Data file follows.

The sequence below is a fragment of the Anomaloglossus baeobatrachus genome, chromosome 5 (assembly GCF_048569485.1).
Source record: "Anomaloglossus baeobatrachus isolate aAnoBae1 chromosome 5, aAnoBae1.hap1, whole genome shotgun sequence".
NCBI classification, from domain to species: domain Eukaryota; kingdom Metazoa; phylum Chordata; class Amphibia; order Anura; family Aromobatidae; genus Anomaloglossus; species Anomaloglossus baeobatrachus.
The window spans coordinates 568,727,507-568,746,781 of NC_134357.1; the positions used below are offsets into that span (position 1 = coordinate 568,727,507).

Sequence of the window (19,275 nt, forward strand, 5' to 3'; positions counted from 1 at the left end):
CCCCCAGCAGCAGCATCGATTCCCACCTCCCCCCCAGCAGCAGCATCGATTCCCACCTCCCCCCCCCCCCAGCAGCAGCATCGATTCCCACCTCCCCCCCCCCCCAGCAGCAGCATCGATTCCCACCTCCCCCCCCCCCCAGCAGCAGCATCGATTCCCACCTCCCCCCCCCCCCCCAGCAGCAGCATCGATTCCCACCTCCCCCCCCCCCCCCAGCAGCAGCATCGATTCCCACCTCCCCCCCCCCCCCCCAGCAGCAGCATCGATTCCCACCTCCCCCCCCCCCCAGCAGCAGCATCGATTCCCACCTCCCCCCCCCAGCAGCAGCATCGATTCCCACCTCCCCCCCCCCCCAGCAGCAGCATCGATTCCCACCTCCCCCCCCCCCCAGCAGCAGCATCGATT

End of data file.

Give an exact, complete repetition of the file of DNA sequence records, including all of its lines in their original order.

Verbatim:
The sequence below is a fragment of the Anomaloglossus baeobatrachus genome, chromosome 5 (assembly GCF_048569485.1).
Source record: "Anomaloglossus baeobatrachus isolate aAnoBae1 chromosome 5, aAnoBae1.hap1, whole genome shotgun sequence".
NCBI classification, from domain to species: domain Eukaryota; kingdom Metazoa; phylum Chordata; class Amphibia; order Anura; family Aromobatidae; genus Anomaloglossus; species Anomaloglossus baeobatrachus.
The window spans coordinates 568,727,507-568,746,781 of NC_134357.1; the positions used below are offsets into that span (position 1 = coordinate 568,727,507).

Sequence of the window (19,275 nt, forward strand, 5' to 3'; positions counted from 1 at the left end):
CCCCCAGCAGCAGCATCGATTCCCACCTCCCCCCCAGCAGCAGCATCGATTCCCACCTCCCCCCCCCCCCAGCAGCAGCATCGATTCCCACCTCCCCCCCCCCCCAGCAGCAGCATCGATTCCCACCTCCCCCCCCCCCCAGCAGCAGCATCGATTCCCACCTCCCCCCCCCCCCCCAGCAGCAGCATCGATTCCCACCTCCCCCCCCCCCCCCAGCAGCAGCATCGATTCCCACCTCCCCCCCCCCCCCCCAGCAGCAGCATCGATTCCCACCTCCCCCCCCCCCCAGCAGCAGCATCGATTCCCACCTCCCCCCCCCAGCAGCAGCATCGATTCCCACCTCCCCCCCCCCCCAGCAGCAGCATCGATTCCCACCTCCCCCCCCCCCCAGCAGCAGCATCGATT